Netanyahu’s No Full Palestinian State Stance
In a video message released on Sunday, Israeli Prime Minister Benjamin Netanyahu stood firm on his commitment to Israeli security control over all territory west of the Jordan River, rejecting the White House’s vision of a two-state solution. Earlier, the Biden administration called for a winding down of the conflict with Hamas and a pathway toward a two-state solution.
However, Netanyahu doubled down on his stance against allowing a full-fledged, militarized Palestinian state to emerge. Prime Minister Benjamin Netanyahu pledged to stand firm on the principle of complete Israeli security control over all territory west of the Jordan River throughout his term. Nevertheless, he didn’t dismiss all potential forms of Palestinian statehood.
Netanyahu’s Plans to Release Hostages, Rejects Surrender Terms
Meanwhile, the prime minister provided updates regarding the release of hostages held in Gaza. Netanyahu disclosed that he rejected Hamas’s demands for a surrender, stating that Israel would achieve “total victory,” and ensure that no entity in Gaza would finance terrorism or advocate for it.
Besides demanding the demilitarization of Gaza under Israel’s complete security control, Netanyahu emphasized the need for stringent measures to ensure stability in the region. There have been reports of a comprehensive plan involving combined efforts of the US, Qatar, and Egypt to end the war, release hostages, and pave the way for talks on a Palestinian state.
The prime minister disclosed that in return for releasing hostages, Hamas is demanding the war’s cessation, the withdrawal of Israeli forces from Gaza, the release of all individuals associated with the Nukhba forces, and allowing Hamas to remain intact. However, he opposed those terms, stating that agreeing to these terms would jeopardize the IDF’s sacrifices, compromise citizens’ security, impede the safe return of evacuees, and pave the way for future instability.
Netanyahu further mentioned that he clearly communicated Israel’s position on this matter to Biden during their conversation over the weekend. Meanwhile, defense Minister Yoav Gallant announced an expansion of the IDF’s ground offensive in southern Gaza to defeat Hamas and ensure the return of hostages.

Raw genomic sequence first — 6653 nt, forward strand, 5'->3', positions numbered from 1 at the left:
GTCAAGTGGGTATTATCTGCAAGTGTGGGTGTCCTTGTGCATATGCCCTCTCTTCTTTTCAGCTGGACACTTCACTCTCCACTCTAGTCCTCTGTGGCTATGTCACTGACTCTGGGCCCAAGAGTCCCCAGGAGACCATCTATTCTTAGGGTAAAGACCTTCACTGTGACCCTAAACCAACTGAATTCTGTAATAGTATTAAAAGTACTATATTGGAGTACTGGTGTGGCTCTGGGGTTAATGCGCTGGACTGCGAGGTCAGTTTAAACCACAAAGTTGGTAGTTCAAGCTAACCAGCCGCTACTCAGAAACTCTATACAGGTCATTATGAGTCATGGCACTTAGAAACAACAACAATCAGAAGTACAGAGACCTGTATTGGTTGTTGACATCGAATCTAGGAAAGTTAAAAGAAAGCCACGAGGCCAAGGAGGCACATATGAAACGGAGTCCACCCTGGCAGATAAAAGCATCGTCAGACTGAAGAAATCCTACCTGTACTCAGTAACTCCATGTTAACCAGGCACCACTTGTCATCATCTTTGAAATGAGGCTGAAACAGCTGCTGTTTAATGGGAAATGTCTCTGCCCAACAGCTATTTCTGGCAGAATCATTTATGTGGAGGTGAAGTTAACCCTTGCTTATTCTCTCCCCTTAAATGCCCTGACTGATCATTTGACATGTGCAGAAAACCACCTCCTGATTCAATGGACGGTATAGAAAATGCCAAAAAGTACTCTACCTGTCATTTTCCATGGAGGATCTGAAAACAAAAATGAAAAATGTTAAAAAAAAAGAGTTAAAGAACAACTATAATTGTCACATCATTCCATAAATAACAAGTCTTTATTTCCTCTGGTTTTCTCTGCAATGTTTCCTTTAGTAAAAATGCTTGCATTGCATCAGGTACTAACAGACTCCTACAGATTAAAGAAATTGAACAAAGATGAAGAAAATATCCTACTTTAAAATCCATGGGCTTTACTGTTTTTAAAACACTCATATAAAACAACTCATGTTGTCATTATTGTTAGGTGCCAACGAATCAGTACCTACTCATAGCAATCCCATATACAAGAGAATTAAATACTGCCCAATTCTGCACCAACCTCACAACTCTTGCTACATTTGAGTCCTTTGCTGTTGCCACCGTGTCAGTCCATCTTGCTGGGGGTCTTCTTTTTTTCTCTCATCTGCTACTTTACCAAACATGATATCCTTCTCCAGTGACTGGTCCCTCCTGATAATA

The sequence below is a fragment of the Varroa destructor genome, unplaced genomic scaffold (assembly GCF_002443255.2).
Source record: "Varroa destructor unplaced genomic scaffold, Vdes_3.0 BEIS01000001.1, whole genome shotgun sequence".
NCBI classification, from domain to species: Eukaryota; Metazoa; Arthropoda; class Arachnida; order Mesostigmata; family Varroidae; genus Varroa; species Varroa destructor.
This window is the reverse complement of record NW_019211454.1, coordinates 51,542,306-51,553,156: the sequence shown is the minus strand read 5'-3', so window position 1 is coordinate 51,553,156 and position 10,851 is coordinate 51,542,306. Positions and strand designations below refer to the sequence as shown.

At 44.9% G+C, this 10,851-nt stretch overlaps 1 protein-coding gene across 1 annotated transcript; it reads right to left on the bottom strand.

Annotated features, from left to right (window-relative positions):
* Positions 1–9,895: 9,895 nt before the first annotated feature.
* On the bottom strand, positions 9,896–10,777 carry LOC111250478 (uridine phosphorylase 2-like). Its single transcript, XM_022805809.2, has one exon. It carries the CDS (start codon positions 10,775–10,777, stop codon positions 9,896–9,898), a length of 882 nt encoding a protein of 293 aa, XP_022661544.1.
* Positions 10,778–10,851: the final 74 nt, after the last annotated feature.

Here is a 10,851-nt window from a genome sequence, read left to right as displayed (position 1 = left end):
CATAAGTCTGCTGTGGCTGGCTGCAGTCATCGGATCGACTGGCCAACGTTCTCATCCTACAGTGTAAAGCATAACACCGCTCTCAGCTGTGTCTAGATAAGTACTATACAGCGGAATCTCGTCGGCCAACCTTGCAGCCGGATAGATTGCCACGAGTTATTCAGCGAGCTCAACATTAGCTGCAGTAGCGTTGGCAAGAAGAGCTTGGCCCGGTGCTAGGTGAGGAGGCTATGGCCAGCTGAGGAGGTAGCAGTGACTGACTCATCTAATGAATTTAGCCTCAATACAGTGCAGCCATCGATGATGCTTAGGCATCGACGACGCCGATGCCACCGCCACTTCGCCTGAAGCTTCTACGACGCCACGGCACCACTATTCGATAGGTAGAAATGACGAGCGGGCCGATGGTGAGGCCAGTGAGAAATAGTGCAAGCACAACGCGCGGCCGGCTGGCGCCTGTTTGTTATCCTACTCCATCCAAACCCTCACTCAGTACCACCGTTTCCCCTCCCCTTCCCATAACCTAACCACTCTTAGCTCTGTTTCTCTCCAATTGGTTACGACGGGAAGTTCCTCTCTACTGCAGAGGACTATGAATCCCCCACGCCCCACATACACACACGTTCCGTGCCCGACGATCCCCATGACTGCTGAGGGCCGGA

After a flight over the Strip with the Israeli Air Force’s 100th Squadron, he mentioned that the heavy smoke from artillery, tanks, and Air Force aircraft would persist in covering the skies of the Gaza Strip until achieving goals, primarily the defeat of Hamas and the return of hostages to their homes.
Evidence of Hostage Torture
In a recent operation in the southern Gaza Strip, the IDF uncovered a tunnel where hostages held by the Hamas terror group endured harsh and inhumane conditions. The discovery was made beneath the home of a Hamas commander in Khan Younis, following smart intelligence reports gathered by IDF soldiers.
The tunnel, revealed to foreign media outlets before its destruction, indicated that about 20 individuals were held at different times in the narrow cells, each equipped with a mattress and a toilet. The challenging conditions included dense air with limited oxygen, high humidity (making breathing difficult), and a lack of daylight.
Though the tunnel was empty when the soldiers arrived, some hostages had left recently. A piece of evidence was drawings by a five-year-old former captive named Emilia Aloni. They also discovered five narrow holding cells further into the tunnel.
Daniel Hagari, the IDF Spokesman, stated that Hamas had invested millions of dollars in constructing the tunnel network, illustrating the gravity of the situation. The IDF continues its operational activity, employing technology, special units, and several resources to ensure the return of the Israelis held captive by Hamas.
Nevertheless, the situation remains complex, with ongoing military operations and diplomatic efforts shaping the path forward. Netanyahu’s unwavering stance on security control sets the stage for continued negotiations and potential challenges in achieving a resolution acceptable to all parties involved.